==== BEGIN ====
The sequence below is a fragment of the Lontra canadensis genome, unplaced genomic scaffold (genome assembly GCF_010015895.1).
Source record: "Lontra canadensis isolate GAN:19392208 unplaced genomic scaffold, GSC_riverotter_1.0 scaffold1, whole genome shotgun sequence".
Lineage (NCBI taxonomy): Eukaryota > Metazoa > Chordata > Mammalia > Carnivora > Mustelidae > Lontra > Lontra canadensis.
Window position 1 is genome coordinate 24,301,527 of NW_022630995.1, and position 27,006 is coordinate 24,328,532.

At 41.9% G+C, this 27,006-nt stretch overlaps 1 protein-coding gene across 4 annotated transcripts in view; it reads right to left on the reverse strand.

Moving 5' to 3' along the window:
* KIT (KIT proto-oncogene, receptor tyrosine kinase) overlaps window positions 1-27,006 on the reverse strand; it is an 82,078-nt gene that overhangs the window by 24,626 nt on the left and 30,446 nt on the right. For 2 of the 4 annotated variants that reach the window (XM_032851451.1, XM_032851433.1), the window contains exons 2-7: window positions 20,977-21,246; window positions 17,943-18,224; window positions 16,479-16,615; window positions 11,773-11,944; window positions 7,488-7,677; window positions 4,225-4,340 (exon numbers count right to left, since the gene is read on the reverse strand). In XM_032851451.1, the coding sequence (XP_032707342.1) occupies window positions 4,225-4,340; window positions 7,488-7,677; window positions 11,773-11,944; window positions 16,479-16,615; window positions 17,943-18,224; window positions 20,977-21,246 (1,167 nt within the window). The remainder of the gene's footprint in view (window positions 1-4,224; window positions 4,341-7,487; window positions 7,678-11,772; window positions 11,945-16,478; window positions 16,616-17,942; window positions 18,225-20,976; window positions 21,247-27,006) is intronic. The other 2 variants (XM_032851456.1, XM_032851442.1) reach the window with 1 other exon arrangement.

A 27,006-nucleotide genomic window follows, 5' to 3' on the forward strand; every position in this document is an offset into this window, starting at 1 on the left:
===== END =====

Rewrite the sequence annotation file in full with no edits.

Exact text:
The sequence below is a fragment of the Lontra canadensis genome, unplaced genomic scaffold (genome assembly GCF_010015895.1).
Source record: "Lontra canadensis isolate GAN:19392208 unplaced genomic scaffold, GSC_riverotter_1.0 scaffold1, whole genome shotgun sequence".
Lineage (NCBI taxonomy): Eukaryota > Metazoa > Chordata > Mammalia > Carnivora > Mustelidae > Lontra > Lontra canadensis.
Window position 1 is genome coordinate 24,301,527 of NW_022630995.1, and position 27,006 is coordinate 24,328,532.

At 41.9% G+C, this 27,006-nt stretch overlaps 1 protein-coding gene across 4 annotated transcripts in view; it reads right to left on the reverse strand.

Moving 5' to 3' along the window:
* KIT (KIT proto-oncogene, receptor tyrosine kinase) overlaps window positions 1-27,006 on the reverse strand; it is an 82,078-nt gene that overhangs the window by 24,626 nt on the left and 30,446 nt on the right. For 2 of the 4 annotated variants that reach the window (XM_032851451.1, XM_032851433.1), the window contains exons 2-7: window positions 20,977-21,246; window positions 17,943-18,224; window positions 16,479-16,615; window positions 11,773-11,944; window positions 7,488-7,677; window positions 4,225-4,340 (exon numbers count right to left, since the gene is read on the reverse strand). In XM_032851451.1, the coding sequence (XP_032707342.1) occupies window positions 4,225-4,340; window positions 7,488-7,677; window positions 11,773-11,944; window positions 16,479-16,615; window positions 17,943-18,224; window positions 20,977-21,246 (1,167 nt within the window). The remainder of the gene's footprint in view (window positions 1-4,224; window positions 4,341-7,487; window positions 7,678-11,772; window positions 11,945-16,478; window positions 16,616-17,942; window positions 18,225-20,976; window positions 21,247-27,006) is intronic. The other 2 variants (XM_032851456.1, XM_032851442.1) reach the window with 1 other exon arrangement.

A 27,006-nucleotide genomic window follows, 5' to 3' on the forward strand; every position in this document is an offset into this window, starting at 1 on the left: